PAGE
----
Generic Tests may be used in several ways: as exploratory or non-organized manual tests; they can also be used to have visibility of your automated tests in Jira.
A "Generic" Test can be used as an abstraction of an automated Test, so that it can be managed in Jira, linked to requirements, and we can report on its related results.
Basically, you manage Generic Tests the same way as you would do for other Test Types.
A Generic Test is uniquely identified by the issue key. We can also use the Generic Test Definition field to somehow identify the Test (e.g., by setting it with class and method that implements the test code, or the automated script file name).
Xray does not enforce any constraint on the Generic Test Definition field, so it is optional and you may use it as an additional field for quickly identifying what this test is all about.
Generic Tests may be used as an abstraction of automated tests, regardless of the testing framework and the technologies/platforms used.
In this scenario, common if you're using JUnit, TestNG, NUnit, Robot framework, developers/testers write the automated tests as code accordingly with the automation framework being used.
After that, they just need to submit the results to Xray and it will automaticaly create Test entities for each of them (or update existing ones if they already exist), so you have visibility of the automation results in Xray.
As soon as those Tests are linked to requirements, then you can evaluate the requirement coverage based also on the results of these automated tests.
After Tests are created in Jira, they can be managed in Jira. Thus, users can add additional information to them, associate them with other entities (e.g. requirements, Test Sets, etc)..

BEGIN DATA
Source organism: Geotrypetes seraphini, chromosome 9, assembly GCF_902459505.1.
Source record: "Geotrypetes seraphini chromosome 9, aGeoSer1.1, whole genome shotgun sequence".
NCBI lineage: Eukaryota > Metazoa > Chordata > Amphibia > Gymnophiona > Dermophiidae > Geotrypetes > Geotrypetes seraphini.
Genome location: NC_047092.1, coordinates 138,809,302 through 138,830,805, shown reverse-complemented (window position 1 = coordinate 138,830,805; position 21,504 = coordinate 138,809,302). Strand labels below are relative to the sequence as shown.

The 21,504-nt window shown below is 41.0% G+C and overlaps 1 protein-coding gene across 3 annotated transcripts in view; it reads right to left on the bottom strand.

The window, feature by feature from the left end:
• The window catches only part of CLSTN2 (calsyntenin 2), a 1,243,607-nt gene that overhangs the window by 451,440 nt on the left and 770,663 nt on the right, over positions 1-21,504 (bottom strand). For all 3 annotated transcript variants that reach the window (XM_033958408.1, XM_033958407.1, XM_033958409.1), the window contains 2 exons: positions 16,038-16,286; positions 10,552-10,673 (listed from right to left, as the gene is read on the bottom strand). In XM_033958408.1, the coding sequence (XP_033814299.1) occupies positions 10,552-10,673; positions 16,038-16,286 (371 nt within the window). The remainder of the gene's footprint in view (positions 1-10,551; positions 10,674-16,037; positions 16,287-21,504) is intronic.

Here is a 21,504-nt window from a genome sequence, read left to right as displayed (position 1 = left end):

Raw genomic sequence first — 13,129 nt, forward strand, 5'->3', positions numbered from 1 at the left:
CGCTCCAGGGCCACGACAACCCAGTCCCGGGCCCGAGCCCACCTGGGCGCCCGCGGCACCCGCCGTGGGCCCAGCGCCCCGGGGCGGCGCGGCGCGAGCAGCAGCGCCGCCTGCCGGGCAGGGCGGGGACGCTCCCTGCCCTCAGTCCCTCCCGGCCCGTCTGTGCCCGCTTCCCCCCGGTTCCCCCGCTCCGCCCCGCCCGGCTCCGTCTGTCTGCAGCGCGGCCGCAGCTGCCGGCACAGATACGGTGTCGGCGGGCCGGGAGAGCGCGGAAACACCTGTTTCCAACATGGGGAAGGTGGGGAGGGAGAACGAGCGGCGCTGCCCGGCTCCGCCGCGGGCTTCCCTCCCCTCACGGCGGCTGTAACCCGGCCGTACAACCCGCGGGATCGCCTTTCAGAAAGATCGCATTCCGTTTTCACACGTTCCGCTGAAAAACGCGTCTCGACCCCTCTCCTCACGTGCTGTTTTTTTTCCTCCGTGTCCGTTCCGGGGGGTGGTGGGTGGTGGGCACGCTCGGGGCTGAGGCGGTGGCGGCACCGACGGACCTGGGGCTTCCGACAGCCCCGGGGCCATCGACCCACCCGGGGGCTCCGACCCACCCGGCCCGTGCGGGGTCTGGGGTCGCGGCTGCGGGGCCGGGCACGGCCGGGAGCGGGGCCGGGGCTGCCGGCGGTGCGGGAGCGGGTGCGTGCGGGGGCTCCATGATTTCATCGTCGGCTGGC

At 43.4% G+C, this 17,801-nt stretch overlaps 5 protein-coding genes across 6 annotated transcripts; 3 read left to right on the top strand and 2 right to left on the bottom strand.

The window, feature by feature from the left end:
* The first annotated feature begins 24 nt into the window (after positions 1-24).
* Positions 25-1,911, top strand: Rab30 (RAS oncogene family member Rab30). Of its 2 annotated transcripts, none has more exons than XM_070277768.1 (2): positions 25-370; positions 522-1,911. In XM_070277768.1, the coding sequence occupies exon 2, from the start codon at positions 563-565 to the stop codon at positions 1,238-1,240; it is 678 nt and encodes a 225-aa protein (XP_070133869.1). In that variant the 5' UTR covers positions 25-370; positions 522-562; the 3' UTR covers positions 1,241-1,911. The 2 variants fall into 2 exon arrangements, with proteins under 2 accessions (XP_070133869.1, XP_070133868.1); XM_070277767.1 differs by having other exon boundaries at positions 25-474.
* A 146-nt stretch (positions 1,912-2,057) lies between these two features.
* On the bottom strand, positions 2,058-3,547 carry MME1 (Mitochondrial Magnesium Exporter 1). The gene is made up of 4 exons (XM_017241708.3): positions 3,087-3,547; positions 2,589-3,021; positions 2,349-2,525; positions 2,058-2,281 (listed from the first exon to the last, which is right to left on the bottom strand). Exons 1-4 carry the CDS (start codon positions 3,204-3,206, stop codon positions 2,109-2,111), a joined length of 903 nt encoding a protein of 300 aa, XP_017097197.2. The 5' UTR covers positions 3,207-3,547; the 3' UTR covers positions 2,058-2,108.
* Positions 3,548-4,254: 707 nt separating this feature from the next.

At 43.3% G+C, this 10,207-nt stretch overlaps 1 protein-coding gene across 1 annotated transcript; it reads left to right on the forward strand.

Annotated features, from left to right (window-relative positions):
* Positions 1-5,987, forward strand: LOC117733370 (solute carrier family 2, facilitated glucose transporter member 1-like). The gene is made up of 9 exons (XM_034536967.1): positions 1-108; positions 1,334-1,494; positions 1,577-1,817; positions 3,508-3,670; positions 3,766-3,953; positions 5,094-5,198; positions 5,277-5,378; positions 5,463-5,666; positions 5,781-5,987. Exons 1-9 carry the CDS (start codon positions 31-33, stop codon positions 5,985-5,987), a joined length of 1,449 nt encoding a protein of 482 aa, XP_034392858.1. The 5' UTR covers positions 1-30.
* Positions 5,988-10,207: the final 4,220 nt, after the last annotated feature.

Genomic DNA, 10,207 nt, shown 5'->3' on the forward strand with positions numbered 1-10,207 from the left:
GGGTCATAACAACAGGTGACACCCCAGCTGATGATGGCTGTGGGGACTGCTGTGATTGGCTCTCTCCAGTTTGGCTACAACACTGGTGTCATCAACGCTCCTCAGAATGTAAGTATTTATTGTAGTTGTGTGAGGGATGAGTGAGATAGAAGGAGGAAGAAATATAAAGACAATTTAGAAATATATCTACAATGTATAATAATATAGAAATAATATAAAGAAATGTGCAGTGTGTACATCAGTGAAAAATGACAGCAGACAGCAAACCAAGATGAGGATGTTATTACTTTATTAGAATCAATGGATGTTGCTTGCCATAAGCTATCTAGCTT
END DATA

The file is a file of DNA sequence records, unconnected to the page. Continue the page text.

You can see many examples in the page Integrating with Testing Frameworks, including:
You may also create yourself Generic Tests as an abstraction of some test, so you can track its results in Jira. Generic Tests are great if you don't need to have a structured Test composed of steps (otherwise you would have to use Manual Tests as abstractions).
These Tests can be implemented as code in our own custom framework and you may report results back to them using the REST API and Xray's JSON format.
In general, you would follow this workflow.
If you have a project already being validated by automated tests which are not in Jira, you may create the Generic Tests in bulk either by building a CSV and import it or by using Jira's REST API (see example here).
Exploratory testing allows you to better understand your SUT, using your existing knowledge of the system and your expertize to find even more about it. That learning will be used as positive feedback/reinforcement.
You can use Generic Tests as means to abstract some exploratory session. You can use the Generic Test Definition field to identify the session charter (e.g. goals of that session/mission).
During the execution of your session, you can attach evidence, report if all went fine and if not you may create defects. You may also decide to create a Manual Test, with the reproducible steps, for validating that the problem does not arise in the future.
If you have multiple testers involved in your exploratory session, then you can create different Test Executions each one assigned to a different tester; you may use the Test Execution planning dates to define the fixed timeframe allocated to your session. The Test Execution description can be used to specify the tester charter, which complements and focuses the session charter for the tester(s) involved in that Test Execution. Please note that a Test Execution can only contain the same Test once.